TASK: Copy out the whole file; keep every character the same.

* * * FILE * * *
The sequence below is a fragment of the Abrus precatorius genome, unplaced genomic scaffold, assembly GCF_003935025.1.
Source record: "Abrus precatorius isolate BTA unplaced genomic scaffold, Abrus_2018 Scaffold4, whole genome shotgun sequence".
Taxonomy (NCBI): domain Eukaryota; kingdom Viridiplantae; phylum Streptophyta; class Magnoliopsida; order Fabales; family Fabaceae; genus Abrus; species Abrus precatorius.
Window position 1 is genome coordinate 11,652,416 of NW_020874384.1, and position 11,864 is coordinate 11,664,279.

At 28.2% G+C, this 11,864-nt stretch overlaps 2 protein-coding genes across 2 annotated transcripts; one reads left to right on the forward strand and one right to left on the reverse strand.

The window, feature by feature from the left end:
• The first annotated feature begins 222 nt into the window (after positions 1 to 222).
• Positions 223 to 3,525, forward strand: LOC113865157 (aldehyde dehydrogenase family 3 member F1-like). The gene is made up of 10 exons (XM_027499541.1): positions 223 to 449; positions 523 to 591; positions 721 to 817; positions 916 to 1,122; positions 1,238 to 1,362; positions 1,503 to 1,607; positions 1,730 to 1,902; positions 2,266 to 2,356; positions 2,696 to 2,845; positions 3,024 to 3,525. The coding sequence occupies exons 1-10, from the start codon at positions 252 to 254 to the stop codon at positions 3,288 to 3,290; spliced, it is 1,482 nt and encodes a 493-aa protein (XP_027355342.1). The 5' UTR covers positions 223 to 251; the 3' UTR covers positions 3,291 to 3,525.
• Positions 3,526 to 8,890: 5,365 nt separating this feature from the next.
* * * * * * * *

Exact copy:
The sequence below is a fragment of the Abrus precatorius genome, unplaced genomic scaffold, assembly GCF_003935025.1.
Source record: "Abrus precatorius isolate BTA unplaced genomic scaffold, Abrus_2018 Scaffold4, whole genome shotgun sequence".
Taxonomy (NCBI): domain Eukaryota; kingdom Viridiplantae; phylum Streptophyta; class Magnoliopsida; order Fabales; family Fabaceae; genus Abrus; species Abrus precatorius.
Window position 1 is genome coordinate 11,652,416 of NW_020874384.1, and position 11,864 is coordinate 11,664,279.

At 28.2% G+C, this 11,864-nt stretch overlaps 2 protein-coding genes across 2 annotated transcripts; one reads left to right on the forward strand and one right to left on the reverse strand.

The window, feature by feature from the left end:
• The first annotated feature begins 222 nt into the window (after positions 1 to 222).
• Positions 223 to 3,525, forward strand: LOC113865157 (aldehyde dehydrogenase family 3 member F1-like). The gene is made up of 10 exons (XM_027499541.1): positions 223 to 449; positions 523 to 591; positions 721 to 817; positions 916 to 1,122; positions 1,238 to 1,362; positions 1,503 to 1,607; positions 1,730 to 1,902; positions 2,266 to 2,356; positions 2,696 to 2,845; positions 3,024 to 3,525. The coding sequence occupies exons 1-10, from the start codon at positions 252 to 254 to the stop codon at positions 3,288 to 3,290; spliced, it is 1,482 nt and encodes a 493-aa protein (XP_027355342.1). The 5' UTR covers positions 223 to 251; the 3' UTR covers positions 3,291 to 3,525.
• Positions 3,526 to 8,890: 5,365 nt separating this feature from the next.